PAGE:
Reports of domestic violence rise in central Baltimore County

Overall, assault reports rose in the central Baltimore County area in the first part of the year, but the increase was almost entirely due to domestic violence.

A rise in violent crime in central Baltimore County in the first half of 2019 can be attributed to a jump in domestic violence reports, according to Baltimore County officials.

Violent crime rose by nearly 18 percent in the first five months of 2019 compared to the year before in the three central county precincts – Towson, Cockeysville and Parkville – according to police statistics. Nearly all can be attributed to domestic assaults, which spiked by 68 percent.


Last week at a town hall hosted by County Executive Johnny Olszewski Jr. and new police chief Melissa Hyatt at the Maryland State Fairgrounds, a woman who identified herself as a resident of the Parkville precinct said she had recently found the countywide domestic violence numbers online – “and honestly, I’m flabbergasted.”

In the central part of the county, the number of first-degree domestic assaults – in which someone caused or attempted to cause serious physical injury – numbered 37 so far this year, up from 14 in the first five months of 2018.


Countywide, reports of domestic crimes rose in recent years, according to data published by the Maryland State Police, from less than 6,500 in 2013 to more than 9,500 in 2017. In that time period, the county population grew from 823,364 to 832,468.

“What are we going to do moving forward?” the woman asked Hyatt at Tuesday’s town hall, calling the numbers “alarming.”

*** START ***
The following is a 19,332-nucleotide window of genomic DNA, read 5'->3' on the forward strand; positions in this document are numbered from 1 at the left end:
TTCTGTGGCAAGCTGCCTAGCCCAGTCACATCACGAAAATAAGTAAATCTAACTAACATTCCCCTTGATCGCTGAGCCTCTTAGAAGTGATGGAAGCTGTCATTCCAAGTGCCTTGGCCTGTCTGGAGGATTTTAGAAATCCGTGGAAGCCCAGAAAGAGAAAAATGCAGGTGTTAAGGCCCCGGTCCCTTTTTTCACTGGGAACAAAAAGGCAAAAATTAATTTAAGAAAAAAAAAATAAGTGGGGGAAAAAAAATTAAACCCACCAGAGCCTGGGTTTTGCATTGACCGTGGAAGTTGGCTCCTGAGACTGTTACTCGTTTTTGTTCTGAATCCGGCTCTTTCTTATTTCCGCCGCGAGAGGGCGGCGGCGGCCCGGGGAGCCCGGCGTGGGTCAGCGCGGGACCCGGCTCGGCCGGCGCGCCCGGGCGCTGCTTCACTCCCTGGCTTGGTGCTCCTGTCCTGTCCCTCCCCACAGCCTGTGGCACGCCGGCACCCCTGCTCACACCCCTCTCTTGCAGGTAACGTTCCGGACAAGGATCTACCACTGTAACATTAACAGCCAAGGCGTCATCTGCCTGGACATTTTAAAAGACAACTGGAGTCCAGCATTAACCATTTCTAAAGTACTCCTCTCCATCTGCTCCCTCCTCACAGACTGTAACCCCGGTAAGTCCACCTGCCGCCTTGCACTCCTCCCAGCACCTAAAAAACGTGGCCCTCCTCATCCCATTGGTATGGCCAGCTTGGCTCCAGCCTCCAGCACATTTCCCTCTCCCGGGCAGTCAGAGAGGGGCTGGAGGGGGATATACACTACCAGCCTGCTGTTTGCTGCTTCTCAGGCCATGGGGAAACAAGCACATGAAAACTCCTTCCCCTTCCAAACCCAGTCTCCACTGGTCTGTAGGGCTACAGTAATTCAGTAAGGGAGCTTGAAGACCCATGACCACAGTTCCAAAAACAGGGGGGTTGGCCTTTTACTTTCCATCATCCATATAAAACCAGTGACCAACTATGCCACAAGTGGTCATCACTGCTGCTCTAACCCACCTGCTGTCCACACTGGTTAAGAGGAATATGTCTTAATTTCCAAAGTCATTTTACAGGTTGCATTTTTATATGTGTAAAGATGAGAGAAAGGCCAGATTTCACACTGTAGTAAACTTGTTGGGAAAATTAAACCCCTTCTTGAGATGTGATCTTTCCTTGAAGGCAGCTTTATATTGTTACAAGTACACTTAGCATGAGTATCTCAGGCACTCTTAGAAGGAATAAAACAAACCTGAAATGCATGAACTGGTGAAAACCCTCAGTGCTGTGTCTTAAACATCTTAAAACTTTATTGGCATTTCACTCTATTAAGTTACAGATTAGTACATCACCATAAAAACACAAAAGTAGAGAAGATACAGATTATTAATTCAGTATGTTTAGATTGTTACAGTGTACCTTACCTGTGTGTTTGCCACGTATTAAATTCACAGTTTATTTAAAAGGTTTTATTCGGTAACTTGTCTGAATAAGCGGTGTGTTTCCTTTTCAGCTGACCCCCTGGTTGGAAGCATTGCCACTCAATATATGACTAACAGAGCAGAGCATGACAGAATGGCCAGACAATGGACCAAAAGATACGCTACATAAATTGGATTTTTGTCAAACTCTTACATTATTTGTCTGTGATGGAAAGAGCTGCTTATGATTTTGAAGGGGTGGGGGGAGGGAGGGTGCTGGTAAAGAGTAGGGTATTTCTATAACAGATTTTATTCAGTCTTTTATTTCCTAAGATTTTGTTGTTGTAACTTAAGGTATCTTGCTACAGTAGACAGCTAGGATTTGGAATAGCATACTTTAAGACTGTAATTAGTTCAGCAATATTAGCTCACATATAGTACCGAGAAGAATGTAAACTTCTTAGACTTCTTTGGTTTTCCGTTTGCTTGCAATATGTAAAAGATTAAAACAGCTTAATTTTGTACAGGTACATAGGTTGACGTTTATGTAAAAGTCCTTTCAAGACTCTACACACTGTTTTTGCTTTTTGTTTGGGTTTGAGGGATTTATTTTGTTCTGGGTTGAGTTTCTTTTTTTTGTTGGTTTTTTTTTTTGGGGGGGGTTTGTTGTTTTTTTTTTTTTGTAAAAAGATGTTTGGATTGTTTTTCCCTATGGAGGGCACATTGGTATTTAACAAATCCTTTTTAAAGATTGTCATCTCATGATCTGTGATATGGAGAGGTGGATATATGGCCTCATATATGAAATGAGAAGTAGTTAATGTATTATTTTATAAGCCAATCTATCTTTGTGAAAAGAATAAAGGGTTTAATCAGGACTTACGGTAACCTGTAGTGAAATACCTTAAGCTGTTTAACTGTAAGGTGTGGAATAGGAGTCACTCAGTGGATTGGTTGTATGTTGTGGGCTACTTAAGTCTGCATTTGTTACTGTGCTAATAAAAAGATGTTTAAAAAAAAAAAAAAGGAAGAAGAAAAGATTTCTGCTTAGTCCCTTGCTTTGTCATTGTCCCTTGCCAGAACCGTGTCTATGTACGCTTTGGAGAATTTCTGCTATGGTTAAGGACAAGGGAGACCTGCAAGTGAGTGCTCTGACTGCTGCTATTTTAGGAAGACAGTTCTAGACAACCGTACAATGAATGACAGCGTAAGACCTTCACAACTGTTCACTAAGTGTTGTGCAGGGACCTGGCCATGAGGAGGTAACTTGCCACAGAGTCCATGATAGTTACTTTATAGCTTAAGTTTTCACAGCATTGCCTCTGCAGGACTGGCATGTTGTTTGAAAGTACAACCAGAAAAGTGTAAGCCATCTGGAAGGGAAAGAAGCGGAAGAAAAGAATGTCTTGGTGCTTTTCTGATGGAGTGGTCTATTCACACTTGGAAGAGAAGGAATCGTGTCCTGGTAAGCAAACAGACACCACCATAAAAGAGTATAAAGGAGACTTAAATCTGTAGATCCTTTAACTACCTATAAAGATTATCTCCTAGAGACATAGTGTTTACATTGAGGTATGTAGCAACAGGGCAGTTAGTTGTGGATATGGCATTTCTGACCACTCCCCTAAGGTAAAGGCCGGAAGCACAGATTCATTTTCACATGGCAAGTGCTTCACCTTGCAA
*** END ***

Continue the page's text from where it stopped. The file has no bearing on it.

Little more than a week into her job, Hyatt said she will take time to reflect on the rise.

“Domestic-related crimes are something that we take incredibly seriously,” Hyatt said, adding that police response alone is not enough without support for victims.

The central area of the county was the only one showing a significant spike in domestic violence. In the first part of 2019, domestic assault statistics largely remained steady or declined across the east and west sides of county.

Towson Precinct domestic violence coordinator Officer Kristy Fuka said she has not noticed a change in the amount of domestic assault cases. She also said there have been no changes in how the precinct reports or responds to domestic assaults.

The department follows up on every domestic incident and refers victims to organizations such as Baltimore-based TurnAround Inc., that provide counseling, shelter and other support.

There has been no hike in overall violent crime in the central area that corresponds with the rise in domestic violence: Non-domestic first-degree assaults in the central area fell by nearly 40 percent. Theft, including motor vehicle break-ins, also declined, though second-degree burglary of businesses has more than doubled.


An increase in reported domestic assaults can, in some cases, actually be a good sign, said Michele Decker, director of the Women’s Health and Rights Program at the Johns Hopkins Bloomberg School of Public Health.

“Intimate partner violence is one of the most under-reported crimes, which always makes it hard to really interpret estimates that use police report data,” Decker said in an email. “When we do see increases in police reports of violence - honestly this can be a positive indicator if it reflects increases in confidence in a nonstigmatizing, safe and effective police encounter.”

The best way to track domestic violence in the area would be a population-level survey, Decker said.

Stacie Burgess, a Baltimore County Health Department spokeswoman, said the department does not have survey data on domestic violence.

Decker called the increase in domestic violence in central Baltimore County significant but said it is impossible to know what is driving it without more information.

“There is certainly a tidal wave of activity and engagement following the #MeToo movement, with survivors being fed up with impunity related to violence and harassment, though we wouldn’t necessarily expect that to be concentrated in specific areas,” Decker said.


The Morning Sun


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